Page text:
Here’s a Mopar small-block build that pays tribute the original character of the ’67 Plymouth Barracuda Formula S in which it will eventually be installed, while also pumping out more power than the optional 426 Hemi would have given this classic ride.
“We’re looking to build a pump-gas street engine with a nice musclecar burble at idle and in the 425 to 475 horsepower range. I also need 14 to 16 inches vacuum,” explains Bob Gough, noting that power brakes will be included in the restoration. “I’m looking for a docile driver with plenty of grunt when the pedal is mashed.”
Classic idle personality with a strong, flat torque curve. – Robert Lou, Howard’s Cams
With a goal to deliver plenty of low-end torque, Gough and engine builder Marc Viau of Viau Motorsports
knew the stock 273ci engine wouldn’t provide the necessary foundation, but a later-model 340 block could be poked and stroked to 416ci–giving the ‘Cuda big-block power without swapping in a B motor. Along with increasing the displacement via a Scat
stroker crank, the team agreed to assemble the engine with Edelbrock
oiling, and MSD
ignition. After reviewing parts and estimating the power potential, Gough wondered if he would have enough traction.
“I may have to consider moving the rear springs to accommodate wider tires,” he quipped.
The seasoned 340 block needed considerable work before it was ready for assembly. After cleaning out the oil passages, Viau had to enlarge the oil hole in one cam bearing to ensure proper alignment with the oil feed passage. He also opened up the oil drain holes from the lifter valley to the crankcase, trued up the lifter bores, cleaned all threaded holes, and clearanced the bottom of the cylinders.
Selecting The Camshaft
The compression ratio was held in check at 10:1, keeping the pump-gas requirement. The key to making the power and moving the torque curve where it could be most beneficial on the street was the hydraulic roller camshaft from Howard Cams.
The Scat 9000 series cast crank comes with 4-inch stroke, and is designed for 6.123-inch rods. It weighs 54 pounds and features a 2.125 rod pin. Note the internal balancing adjustments.
Howard’s proposed a dual-pattern profile (PN 7108005-09) from its popular Rattler series for the vintage Chrysler LA architecture. Intake duration is 227 at .050 with exhaust coming in at 235 at .050, while the advertised duration is 280/288. Lift at the valve with 1.5:1 rockers is .525 intake, and .5295 exhaust.
“I would expect at least 12 to 14 inches of vacuum or more with a well-sealed motor,” predicts Robert Lou of Howard’s Cams. “This cam is ground on a 109-degree lobe separation. With a recommended six degrees of advance, that will net a 103 intake centerline, a classic idle personality with a strong flat torque curve.”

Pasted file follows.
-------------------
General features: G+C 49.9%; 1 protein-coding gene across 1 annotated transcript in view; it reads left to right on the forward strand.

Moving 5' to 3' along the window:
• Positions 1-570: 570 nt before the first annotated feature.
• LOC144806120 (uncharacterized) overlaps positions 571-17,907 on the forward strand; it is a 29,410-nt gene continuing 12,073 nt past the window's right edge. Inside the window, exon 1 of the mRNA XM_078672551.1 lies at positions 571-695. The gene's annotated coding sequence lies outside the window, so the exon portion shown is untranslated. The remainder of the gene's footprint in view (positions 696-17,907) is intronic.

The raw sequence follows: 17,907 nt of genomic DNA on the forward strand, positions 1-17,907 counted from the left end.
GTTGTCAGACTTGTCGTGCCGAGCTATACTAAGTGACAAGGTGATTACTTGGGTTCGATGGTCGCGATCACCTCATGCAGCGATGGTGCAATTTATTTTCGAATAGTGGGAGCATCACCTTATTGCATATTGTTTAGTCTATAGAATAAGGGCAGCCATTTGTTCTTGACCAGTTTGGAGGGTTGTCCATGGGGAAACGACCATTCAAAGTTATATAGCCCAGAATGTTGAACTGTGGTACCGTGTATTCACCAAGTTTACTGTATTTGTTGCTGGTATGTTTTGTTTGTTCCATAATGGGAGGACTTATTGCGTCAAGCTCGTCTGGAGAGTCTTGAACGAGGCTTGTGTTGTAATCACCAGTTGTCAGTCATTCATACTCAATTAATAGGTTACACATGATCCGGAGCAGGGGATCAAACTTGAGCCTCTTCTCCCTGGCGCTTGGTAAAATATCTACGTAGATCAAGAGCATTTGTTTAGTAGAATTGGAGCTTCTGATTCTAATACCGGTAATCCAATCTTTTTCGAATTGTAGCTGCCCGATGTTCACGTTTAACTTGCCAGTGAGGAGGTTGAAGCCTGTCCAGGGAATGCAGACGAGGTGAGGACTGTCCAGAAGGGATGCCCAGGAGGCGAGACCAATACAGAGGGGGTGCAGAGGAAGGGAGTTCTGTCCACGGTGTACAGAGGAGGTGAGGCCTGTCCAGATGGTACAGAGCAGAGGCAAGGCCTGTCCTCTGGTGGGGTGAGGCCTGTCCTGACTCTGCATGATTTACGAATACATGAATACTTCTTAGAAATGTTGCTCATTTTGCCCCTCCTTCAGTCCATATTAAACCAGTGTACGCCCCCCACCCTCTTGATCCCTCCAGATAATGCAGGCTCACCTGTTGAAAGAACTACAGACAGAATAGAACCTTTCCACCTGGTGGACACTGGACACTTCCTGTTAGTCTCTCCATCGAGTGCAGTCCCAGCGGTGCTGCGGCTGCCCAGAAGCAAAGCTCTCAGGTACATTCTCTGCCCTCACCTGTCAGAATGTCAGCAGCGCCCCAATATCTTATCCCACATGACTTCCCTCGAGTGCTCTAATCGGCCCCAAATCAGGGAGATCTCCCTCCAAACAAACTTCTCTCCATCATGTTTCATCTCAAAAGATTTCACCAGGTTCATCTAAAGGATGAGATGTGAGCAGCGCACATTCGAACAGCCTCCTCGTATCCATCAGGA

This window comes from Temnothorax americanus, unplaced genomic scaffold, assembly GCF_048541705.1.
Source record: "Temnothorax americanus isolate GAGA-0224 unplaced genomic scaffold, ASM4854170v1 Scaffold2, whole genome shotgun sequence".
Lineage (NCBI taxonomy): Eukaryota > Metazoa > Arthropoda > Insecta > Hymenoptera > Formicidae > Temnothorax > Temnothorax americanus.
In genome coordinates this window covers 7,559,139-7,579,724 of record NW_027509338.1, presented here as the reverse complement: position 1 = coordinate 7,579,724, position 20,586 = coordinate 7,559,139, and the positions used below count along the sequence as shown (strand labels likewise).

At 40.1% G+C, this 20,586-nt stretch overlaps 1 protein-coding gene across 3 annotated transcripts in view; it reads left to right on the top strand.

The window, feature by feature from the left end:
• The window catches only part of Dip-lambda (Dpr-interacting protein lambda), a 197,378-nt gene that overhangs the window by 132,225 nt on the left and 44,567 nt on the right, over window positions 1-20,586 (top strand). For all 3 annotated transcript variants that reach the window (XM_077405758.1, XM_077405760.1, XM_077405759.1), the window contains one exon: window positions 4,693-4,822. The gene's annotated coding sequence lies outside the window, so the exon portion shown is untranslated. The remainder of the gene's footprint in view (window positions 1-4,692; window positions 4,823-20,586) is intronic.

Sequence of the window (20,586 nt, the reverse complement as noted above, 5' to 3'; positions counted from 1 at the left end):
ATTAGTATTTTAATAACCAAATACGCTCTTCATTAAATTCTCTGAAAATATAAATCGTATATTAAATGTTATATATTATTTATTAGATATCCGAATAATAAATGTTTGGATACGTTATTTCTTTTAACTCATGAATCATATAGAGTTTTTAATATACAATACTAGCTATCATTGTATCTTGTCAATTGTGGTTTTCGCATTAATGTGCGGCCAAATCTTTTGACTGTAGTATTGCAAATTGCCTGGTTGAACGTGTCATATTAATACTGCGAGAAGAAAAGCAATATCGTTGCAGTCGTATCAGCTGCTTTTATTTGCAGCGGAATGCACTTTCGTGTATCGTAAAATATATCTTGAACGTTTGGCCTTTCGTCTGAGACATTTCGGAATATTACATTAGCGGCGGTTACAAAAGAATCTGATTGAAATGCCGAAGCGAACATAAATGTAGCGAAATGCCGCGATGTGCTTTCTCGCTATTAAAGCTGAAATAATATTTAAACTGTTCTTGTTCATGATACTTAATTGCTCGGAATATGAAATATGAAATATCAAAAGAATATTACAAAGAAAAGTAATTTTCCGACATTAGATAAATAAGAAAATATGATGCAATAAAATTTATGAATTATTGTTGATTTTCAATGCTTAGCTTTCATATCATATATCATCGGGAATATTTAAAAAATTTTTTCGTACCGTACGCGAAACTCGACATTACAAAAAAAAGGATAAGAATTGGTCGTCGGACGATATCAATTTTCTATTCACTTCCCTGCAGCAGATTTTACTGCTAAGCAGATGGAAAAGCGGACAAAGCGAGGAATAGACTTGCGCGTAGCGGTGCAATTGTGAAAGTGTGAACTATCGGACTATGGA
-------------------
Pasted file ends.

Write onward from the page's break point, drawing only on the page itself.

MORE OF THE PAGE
The crank was pre-fit to check for clearances.
The Rattler line is designed as a retro-fit bumpstick for classic engines. Its power curve is positioned from 1,800 up to 5,500 rpm, and it offers the stock 1-8-4-3-6-5-7-2 firing order. Gough will be running a Tremec five-speed manual, but owners with automatics are urged to run a torque converter with at least 1,800 rpm stall speed. All cams are ground from American-made cores on dedicated CNC-driven grinders. This particular Rattler is the base line, but more aggressive needs can be met with the Big Mama Rattler and Big Daddy Rattler series that require robust compression ratios and better breathing heads.
“My opinion … this cam is awesome,” praises Gough, adding that he will step up to 1.6:1 rockers to bump the lift up to .560/.565.
The Howard’s Cam Rattler camshaft is supported by Howard’s roller lifters, which require significantly shorter pushrods to compensate for the taller body. These Manton pushrods are 5/16-inch diameter.
The double roller timing set gets additional support from a Mopar Performance chain tensioner. The cam was advanced six degress as suggested by Howards.
Stroking To 416ci
While the cam appeared perfect for the engine and the Barracuda’s street agenda, getting the rest of the valvetrain to install without issues proved quite the challenge. More on that later, but first a look at the engine’s foundation.
A ’67 Cuda, of course, didn’t offer a 340ci, so a block was salvaged from a later model Dodge Dart. Aside from the usual machine work to expand the bore out to 4.070-inch, align the mains and install cam bearings, it needed plenty of work.
“It’s what I call blueprinting the oil system,” says Viau, who runs a deburring tool through the passages to scrape off the casting flaws. “It seems to be fairly pronounced on 340s, more than on big-blocks, and especially the oil passages that feed the heads.”